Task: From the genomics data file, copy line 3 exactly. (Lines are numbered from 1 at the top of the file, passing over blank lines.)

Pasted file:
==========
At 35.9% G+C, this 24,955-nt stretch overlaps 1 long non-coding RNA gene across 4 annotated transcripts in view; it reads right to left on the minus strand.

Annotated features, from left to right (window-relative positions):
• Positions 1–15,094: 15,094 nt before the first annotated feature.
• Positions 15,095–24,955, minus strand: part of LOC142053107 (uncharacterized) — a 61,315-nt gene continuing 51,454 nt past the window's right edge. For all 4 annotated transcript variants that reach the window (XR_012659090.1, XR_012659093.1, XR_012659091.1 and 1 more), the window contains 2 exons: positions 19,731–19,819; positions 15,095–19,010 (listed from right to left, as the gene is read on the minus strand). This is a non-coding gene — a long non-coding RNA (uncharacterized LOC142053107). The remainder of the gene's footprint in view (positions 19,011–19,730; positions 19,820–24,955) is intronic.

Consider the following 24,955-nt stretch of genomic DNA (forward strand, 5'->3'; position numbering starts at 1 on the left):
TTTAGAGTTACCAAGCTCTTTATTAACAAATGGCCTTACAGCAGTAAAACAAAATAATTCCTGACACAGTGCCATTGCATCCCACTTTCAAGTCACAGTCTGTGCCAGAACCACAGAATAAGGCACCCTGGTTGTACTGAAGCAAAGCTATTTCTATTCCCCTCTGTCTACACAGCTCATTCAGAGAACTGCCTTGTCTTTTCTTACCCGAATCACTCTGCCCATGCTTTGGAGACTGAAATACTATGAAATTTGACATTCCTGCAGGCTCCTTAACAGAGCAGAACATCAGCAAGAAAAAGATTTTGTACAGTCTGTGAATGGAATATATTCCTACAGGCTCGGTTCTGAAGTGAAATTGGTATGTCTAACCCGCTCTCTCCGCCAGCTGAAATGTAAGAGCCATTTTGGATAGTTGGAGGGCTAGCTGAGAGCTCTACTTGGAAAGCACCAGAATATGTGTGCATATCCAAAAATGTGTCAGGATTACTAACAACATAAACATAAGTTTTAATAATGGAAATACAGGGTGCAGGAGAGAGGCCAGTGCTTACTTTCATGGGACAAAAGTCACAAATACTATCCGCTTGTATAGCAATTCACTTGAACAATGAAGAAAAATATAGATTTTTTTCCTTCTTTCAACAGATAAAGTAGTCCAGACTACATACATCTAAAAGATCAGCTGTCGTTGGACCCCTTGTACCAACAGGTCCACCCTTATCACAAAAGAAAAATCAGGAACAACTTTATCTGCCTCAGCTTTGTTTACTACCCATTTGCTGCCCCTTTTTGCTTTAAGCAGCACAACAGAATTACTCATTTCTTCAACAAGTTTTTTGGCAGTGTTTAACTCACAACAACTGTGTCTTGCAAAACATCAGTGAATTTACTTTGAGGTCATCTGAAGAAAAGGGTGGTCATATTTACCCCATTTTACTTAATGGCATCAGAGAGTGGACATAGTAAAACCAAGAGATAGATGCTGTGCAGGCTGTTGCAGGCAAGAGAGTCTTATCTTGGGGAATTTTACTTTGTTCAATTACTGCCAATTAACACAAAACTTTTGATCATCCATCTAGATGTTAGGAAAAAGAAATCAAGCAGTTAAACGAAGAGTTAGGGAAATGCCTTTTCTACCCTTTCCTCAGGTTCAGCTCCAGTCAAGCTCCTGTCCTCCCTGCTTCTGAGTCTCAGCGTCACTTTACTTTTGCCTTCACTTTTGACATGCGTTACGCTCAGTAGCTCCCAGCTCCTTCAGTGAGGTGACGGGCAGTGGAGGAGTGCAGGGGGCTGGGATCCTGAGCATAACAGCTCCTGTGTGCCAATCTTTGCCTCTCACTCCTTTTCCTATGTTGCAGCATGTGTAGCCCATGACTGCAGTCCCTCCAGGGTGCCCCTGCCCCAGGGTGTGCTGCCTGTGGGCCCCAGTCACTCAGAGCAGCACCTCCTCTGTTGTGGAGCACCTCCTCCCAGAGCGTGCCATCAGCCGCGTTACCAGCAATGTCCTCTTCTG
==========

• Positions 1–15,094: 15,094 nt before the first annotated feature.